Adult humans vary greatly in their capacity to receive necessary moral knowledge. For some, at some of the stages of life, there has to be a super power that will punish them if they do wrong. It is thought of as "he", because he will act just like the child's father. If the punishment does not happen in this life - as it frequently does not - it will happen after death, so it can't be escaped. That is an idea that is very powerful socially, more powerful than any government. It is the chief function of religious institutions to perpetuate it. It is not ignorance that is the instrument of control - it is imagination, the human capacity for conceiving possibilities in trying to better itself. The Jesus to whom these moral standards are attached lives in a Christian's imagination rather than in reason.

Art educates, even when its content is invented. The invented gospel stories were intended as art. Jesus was in the tradition of Diaspora Jews who had developed a drama expressing their condition, that of being alienated from pagan society, like the exiles under Moses in the wilderness. Their Exodus story enhanced the history of a band of runaway slaves, giving it an ultimate significance. Their drama had become inadequate to the issues that concerned the more sophisticated society of the 1st century. It did not deal with the questions of life after death, or of control of sexual drives. The pre-nuptial conception of Jesus, and his survival of the crucifixion, could be enhanced into a drama that helped control sex, or gave a positive interpretation of death.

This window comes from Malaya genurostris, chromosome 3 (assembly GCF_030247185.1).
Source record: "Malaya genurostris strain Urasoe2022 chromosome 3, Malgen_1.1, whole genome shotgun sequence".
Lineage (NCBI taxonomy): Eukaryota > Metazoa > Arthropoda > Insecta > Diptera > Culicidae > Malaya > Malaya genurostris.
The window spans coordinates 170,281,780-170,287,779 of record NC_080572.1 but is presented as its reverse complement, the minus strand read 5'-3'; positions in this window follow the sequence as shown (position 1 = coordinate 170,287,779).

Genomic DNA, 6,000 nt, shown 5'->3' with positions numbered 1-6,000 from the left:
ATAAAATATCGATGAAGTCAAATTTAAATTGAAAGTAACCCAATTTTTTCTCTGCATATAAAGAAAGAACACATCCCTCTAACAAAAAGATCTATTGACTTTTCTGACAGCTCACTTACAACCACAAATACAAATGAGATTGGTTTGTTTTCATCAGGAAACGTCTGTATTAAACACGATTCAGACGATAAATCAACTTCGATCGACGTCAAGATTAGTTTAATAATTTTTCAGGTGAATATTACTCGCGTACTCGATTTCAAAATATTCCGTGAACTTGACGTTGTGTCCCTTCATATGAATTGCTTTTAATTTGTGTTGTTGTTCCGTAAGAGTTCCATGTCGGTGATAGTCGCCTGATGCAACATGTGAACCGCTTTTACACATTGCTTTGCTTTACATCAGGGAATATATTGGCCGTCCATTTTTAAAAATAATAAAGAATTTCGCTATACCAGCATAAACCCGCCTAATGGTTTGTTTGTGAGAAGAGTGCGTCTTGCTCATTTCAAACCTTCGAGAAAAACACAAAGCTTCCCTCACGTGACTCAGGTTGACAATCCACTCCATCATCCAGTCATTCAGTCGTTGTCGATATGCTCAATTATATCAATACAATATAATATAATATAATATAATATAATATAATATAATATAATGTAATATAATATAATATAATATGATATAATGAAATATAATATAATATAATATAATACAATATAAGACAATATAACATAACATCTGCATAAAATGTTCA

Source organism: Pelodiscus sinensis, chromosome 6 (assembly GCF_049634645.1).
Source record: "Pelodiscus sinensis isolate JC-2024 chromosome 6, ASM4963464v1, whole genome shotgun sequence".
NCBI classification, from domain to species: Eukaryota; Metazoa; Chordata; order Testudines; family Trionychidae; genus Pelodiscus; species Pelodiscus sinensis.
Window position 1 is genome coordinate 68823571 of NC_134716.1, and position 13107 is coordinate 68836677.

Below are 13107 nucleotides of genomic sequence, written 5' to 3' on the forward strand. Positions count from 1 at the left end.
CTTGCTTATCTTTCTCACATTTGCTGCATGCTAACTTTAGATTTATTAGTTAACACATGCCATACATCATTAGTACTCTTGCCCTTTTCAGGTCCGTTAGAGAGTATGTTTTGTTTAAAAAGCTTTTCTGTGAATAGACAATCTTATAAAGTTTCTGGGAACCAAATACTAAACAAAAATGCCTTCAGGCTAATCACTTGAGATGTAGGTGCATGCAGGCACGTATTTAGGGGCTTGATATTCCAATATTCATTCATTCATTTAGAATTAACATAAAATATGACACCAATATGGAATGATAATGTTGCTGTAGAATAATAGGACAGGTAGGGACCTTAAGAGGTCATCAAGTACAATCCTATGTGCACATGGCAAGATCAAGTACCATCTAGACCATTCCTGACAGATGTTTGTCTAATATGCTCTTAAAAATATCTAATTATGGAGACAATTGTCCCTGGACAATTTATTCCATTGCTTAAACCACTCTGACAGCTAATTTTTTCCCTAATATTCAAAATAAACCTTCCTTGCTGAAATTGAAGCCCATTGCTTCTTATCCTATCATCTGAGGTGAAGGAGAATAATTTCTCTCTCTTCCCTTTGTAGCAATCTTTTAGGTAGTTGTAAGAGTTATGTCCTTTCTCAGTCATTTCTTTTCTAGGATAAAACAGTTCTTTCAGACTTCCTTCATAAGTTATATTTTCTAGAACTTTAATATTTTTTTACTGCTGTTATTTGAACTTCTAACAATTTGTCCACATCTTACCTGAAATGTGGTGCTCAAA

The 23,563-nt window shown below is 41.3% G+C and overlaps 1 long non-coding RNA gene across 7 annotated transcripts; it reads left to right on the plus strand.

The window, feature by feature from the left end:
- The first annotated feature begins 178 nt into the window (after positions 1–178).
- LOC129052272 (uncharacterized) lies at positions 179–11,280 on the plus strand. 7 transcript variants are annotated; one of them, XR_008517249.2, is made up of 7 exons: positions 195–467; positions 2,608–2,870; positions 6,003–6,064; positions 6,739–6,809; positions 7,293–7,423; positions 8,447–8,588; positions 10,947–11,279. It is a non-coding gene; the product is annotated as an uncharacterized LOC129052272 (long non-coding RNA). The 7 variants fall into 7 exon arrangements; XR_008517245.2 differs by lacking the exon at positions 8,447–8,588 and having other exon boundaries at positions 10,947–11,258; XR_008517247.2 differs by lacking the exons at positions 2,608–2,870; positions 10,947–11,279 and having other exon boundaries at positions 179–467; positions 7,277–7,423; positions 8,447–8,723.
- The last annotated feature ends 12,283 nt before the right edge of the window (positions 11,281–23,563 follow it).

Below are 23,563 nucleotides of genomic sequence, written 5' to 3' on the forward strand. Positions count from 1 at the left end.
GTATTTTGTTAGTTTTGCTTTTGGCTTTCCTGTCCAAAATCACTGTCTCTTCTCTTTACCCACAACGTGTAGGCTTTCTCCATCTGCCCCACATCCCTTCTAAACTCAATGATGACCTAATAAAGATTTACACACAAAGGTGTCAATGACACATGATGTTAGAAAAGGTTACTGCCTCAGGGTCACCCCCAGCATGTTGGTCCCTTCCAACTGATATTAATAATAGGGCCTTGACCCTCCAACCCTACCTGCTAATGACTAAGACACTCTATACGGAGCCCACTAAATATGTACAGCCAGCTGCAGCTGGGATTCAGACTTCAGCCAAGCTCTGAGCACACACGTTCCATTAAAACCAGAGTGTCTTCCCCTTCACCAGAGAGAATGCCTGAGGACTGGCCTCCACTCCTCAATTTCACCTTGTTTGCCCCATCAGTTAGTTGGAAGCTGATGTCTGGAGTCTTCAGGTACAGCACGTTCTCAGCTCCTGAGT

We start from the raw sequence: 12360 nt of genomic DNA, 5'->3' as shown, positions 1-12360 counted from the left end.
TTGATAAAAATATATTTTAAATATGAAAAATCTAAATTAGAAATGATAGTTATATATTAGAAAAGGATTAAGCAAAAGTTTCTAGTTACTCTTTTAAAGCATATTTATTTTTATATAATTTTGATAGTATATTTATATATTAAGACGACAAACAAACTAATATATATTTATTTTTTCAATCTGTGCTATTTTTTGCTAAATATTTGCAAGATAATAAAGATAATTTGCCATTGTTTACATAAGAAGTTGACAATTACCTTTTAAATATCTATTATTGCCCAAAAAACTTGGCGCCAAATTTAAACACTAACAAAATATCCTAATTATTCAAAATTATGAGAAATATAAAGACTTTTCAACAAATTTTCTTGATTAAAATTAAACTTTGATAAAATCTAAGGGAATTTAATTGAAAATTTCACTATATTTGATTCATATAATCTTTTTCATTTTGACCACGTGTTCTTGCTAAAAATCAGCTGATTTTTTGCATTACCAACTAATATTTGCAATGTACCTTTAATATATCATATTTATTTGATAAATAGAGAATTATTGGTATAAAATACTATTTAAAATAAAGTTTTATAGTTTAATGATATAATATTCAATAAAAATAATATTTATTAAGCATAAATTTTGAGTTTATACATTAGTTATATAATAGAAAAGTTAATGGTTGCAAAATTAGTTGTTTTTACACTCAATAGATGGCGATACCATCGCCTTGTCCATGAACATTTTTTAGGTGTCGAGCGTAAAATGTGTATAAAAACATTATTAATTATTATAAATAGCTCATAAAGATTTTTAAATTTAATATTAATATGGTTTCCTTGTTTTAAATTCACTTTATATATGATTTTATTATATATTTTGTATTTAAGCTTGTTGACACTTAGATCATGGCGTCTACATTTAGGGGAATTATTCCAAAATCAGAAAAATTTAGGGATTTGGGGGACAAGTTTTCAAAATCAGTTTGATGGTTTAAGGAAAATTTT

But the art of Jesus prepared also for the maturing of the intelligence of some, those who had access to the written text, which was not the case for many. They themselves were ready to disbelieve the miracles, having learned from life's experience that they did not happen. They were capable also of close analysis, storing of information, and rigorous reasoning on a wide range of information. These were the methods of scientific enquiry that was currently enlightening the hellenistic world, giving tremendous hope for human improvement. When these methods, scrupulously observed, were applied to the text of the gospels and Acts, they gave a provable account of what Jesus actually did. It was an account also of a political movement of which he was only a part. There are no divine human beings. But the political movement caused a maturing of the western part of the world, one whose benefits we still know and are continuing to build on.